In a week when the news concerned taxes and spending, the Supreme Court happened to decide a case dealing with . . . taxes and spending. This was not a federal but a state case, from Arizona, and the good news is that in a 5-to-4 ruling the Court recognized its proper, limited role in our system of constitutional self-government.
Since 1998 Arizona has given tax credits for contributions made to “school tuition organizations” (STOs), which fund scholarships for students going to private schools, some of them church-related. Inevitably, some Arizona taxpayers challenged the STO tax credit as an unconstitutional establishment of religion.
The justices could have decided Arizona Christian School Tuition Organization v. Winn on the merits. The Court could have said the tax credit was constitutional, or it could have said it was not. But Justice Kennedy, writing for the majority, instead held—on an issue also briefed in the case—that the objecting taxpayers lacked “standing” to bring their complaint in the first place.
Standing concerns who properly may bring a claim that a government action violates the Constitution. The Court has developed the doctrine over the years to ensure that it is resolving actual cases and controversies and not, as Justice Kennedy observed, mere “questions and issues.” For the federal courts to decide questions of law outside of cases and controversies, Kennedy continued, “would be inimical to the Constitution’s democratic character.”
Standing requires, among other things, that the complaining party suffer an injury that is concrete, particularized, actual, or imminent, not conjectural or hypothetical. Necessarily, as Justice Kennedy wrote, “a plaintiff who seeks to invoke the federal judicial power must assert more than just the ‘generalized interest of all citizens in constitutional governance.’ ”
Such an understanding is reflected in a long-standing rule forbidding so-called “taxpayer lawsuits.” Justice Kennedy applied this rule to the Arizonans who challenged the tuition tax credit. The four dissenting justices agreed with Kennedy’s application. The disagreement among the justices lay in whether the objecting Arizonans might have standing under an exception to the rule carved out in 1968, in Flast v. Cohen.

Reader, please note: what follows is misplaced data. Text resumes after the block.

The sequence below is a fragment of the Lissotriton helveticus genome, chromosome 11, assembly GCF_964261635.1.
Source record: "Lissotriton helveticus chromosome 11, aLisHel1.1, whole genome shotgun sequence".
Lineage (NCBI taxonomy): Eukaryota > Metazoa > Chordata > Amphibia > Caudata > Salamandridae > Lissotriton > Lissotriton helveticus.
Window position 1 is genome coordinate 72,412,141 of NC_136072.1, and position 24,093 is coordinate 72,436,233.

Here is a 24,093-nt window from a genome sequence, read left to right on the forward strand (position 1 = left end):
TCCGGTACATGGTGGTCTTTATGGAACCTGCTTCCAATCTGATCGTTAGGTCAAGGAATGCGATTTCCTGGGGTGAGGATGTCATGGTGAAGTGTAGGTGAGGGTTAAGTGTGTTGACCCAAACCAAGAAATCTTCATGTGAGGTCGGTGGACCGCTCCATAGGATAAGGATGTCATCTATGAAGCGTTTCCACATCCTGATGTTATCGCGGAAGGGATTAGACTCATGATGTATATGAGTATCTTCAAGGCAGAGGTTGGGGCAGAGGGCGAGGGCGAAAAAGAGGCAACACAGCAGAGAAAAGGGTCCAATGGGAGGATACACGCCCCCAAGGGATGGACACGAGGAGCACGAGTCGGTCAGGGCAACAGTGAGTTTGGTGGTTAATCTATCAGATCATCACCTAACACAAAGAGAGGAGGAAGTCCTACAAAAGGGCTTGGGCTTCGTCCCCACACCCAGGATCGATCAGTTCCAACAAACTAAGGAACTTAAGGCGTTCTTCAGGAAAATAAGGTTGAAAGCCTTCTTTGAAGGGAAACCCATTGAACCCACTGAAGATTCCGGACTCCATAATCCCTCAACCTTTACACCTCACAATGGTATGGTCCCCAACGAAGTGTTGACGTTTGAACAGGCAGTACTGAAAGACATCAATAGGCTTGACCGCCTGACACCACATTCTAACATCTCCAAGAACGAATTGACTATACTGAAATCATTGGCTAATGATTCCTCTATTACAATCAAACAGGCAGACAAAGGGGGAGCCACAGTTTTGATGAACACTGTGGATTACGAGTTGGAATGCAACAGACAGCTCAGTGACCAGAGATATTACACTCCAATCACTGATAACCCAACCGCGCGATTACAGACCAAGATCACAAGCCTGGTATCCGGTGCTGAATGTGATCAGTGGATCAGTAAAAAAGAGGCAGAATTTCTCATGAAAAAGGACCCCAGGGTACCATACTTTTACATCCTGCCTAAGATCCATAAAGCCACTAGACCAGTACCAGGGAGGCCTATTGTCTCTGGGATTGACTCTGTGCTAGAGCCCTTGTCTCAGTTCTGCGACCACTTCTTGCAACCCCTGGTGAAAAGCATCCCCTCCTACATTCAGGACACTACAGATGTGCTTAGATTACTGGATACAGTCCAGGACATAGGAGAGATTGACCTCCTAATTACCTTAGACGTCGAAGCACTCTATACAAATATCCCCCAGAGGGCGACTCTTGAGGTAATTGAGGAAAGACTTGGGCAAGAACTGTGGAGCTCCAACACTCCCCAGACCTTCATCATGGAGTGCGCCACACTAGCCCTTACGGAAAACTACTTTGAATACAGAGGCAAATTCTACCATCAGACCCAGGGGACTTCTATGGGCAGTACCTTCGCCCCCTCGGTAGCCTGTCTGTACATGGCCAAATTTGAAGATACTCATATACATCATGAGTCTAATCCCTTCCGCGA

In Flast a group of taxpayers challenged as unconstitutional an act of Congress authorizing expenditures of federal funds to underwrite teaching of secular subjects in church-related schools. To the question of whether they had standing, the Court said they did. Chief Justice Warren explained that standing was available to a taxpayer so long as his objection was to an expenditure made under the congressional power to tax and spend, and so long as he made that objection on the basis of a specific constitutional limitation on that power—such as the First Amendment’s ban on establishment of religion.
Addressing whether the Arizona taxpayers had standing under Flast, Justice Kennedy rejected the argument that the STO tax credit case should be seen in the same light as a congressional expenditure. Kennedy explained that when government collects and spends taxpayer money, as in Flast, the government is making choices that could result in a subsidy of religious activity. But in Winn, while Arizona “affords the opportunity to create and contribute to an STO, the tax credit system is implemented by private action and with no state intervention.”
Writing for the four dissenters, Justice Kagan said the majority’s distinction between a tax credit and a tax expenditure was one without a difference. She charged that the decision “devastates taxpayer standing in Establishment Clause cases.”
Yet it is only in such cases that taxpayer standing has been permitted. For some reason—perhaps the hostility toward religion held by some justices in the middle decades of the twentieth century—only the establishment clause has been regarded by the Court as a specific limitation on the taxing and spending power. Flast is the anomaly: The case might not have been decided as it was but for the liberal composition of the Court at the time. The entry for Flast v. Cohen in the by no means right-leaning Oxford Guide to United States Supreme Court Decisions observes that Flast “was central to the Warren Court’s liberal activist philosophy of increasing public access to federal courts and making them more receptive to public law litigation.”
We have reaped the whirlwind, Justice Kennedy seemed to say in his opinion, for ours is “an era of frequent litigation, class actions, sweeping injunctions with prospective effect, and continuing jurisdiction to enforce judicial remedies.” Given those realities, “courts must be more careful to insist on the formal rules of standing, not less so.” Judicial self-restraint is the message here. It’s the right message, too.